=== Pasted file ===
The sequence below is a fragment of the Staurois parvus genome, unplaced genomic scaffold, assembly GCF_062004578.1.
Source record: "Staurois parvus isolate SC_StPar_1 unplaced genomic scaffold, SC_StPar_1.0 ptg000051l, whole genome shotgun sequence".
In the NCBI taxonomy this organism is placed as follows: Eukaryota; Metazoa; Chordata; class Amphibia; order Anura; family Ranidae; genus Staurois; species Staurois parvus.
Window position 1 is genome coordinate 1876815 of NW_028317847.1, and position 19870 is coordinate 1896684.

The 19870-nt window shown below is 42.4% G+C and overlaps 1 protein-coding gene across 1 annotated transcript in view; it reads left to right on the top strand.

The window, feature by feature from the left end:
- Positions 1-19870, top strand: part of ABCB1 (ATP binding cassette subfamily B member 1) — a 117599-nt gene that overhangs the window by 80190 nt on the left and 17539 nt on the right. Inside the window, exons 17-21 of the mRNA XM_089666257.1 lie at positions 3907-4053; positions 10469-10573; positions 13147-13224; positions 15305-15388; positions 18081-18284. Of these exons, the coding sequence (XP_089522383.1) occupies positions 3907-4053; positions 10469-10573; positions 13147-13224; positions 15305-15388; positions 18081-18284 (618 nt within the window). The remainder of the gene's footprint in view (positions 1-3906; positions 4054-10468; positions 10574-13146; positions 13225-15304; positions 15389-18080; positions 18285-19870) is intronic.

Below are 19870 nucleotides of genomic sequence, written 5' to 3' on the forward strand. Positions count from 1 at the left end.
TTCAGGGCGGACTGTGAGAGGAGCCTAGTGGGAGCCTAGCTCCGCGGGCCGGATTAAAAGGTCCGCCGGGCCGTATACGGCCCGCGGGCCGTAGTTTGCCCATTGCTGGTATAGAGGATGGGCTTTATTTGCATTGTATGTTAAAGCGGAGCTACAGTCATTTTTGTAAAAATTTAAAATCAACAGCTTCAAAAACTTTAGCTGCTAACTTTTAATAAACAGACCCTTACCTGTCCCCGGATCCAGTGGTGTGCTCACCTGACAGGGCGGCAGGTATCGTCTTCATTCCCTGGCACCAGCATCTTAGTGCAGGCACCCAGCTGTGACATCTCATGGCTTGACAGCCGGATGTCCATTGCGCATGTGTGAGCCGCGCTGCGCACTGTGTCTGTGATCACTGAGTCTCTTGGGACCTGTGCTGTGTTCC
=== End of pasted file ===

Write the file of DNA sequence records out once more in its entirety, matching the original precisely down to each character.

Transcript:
The sequence below is a fragment of the Staurois parvus genome, unplaced genomic scaffold, assembly GCF_062004578.1.
Source record: "Staurois parvus isolate SC_StPar_1 unplaced genomic scaffold, SC_StPar_1.0 ptg000051l, whole genome shotgun sequence".
In the NCBI taxonomy this organism is placed as follows: Eukaryota; Metazoa; Chordata; class Amphibia; order Anura; family Ranidae; genus Staurois; species Staurois parvus.
Window position 1 is genome coordinate 1876815 of NW_028317847.1, and position 19870 is coordinate 1896684.

The 19870-nt window shown below is 42.4% G+C and overlaps 1 protein-coding gene across 1 annotated transcript in view; it reads left to right on the top strand.

The window, feature by feature from the left end:
- Positions 1-19870, top strand: part of ABCB1 (ATP binding cassette subfamily B member 1) — a 117599-nt gene that overhangs the window by 80190 nt on the left and 17539 nt on the right. Inside the window, exons 17-21 of the mRNA XM_089666257.1 lie at positions 3907-4053; positions 10469-10573; positions 13147-13224; positions 15305-15388; positions 18081-18284. Of these exons, the coding sequence (XP_089522383.1) occupies positions 3907-4053; positions 10469-10573; positions 13147-13224; positions 15305-15388; positions 18081-18284 (618 nt within the window). The remainder of the gene's footprint in view (positions 1-3906; positions 4054-10468; positions 10574-13146; positions 13225-15304; positions 15389-18080; positions 18285-19870) is intronic.

Below are 19870 nucleotides of genomic sequence, written 5' to 3' on the forward strand. Positions count from 1 at the left end.
TTCAGGGCGGACTGTGAGAGGAGCCTAGTGGGAGCCTAGCTCCGCGGGCCGGATTAAAAGGTCCGCCGGGCCGTATACGGCCCGCGGGCCGTAGTTTGCCCATTGCTGGTATAGAGGATGGGCTTTATTTGCATTGTATGTTAAAGCGGAGCTACAGTCATTTTTGTAAAAATTTAAAATCAACAGCTTCAAAAACTTTAGCTGCTAACTTTTAATAAACAGACCCTTACCTGTCCCCGGATCCAGTGGTGTGCTCACCTGACAGGGCGGCAGGTATCGTCTTCATTCCCTGGCACCAGCATCTTAGTGCAGGCACCCAGCTGTGACATCTCATGGCTTGACAGCCGGATGTCCATTGCGCATGTGTGAGCCGCGCTGCGCACTGTGTCTGTGATCACTGAGTCTCTTGGGACCTGTGCTGTGTTCC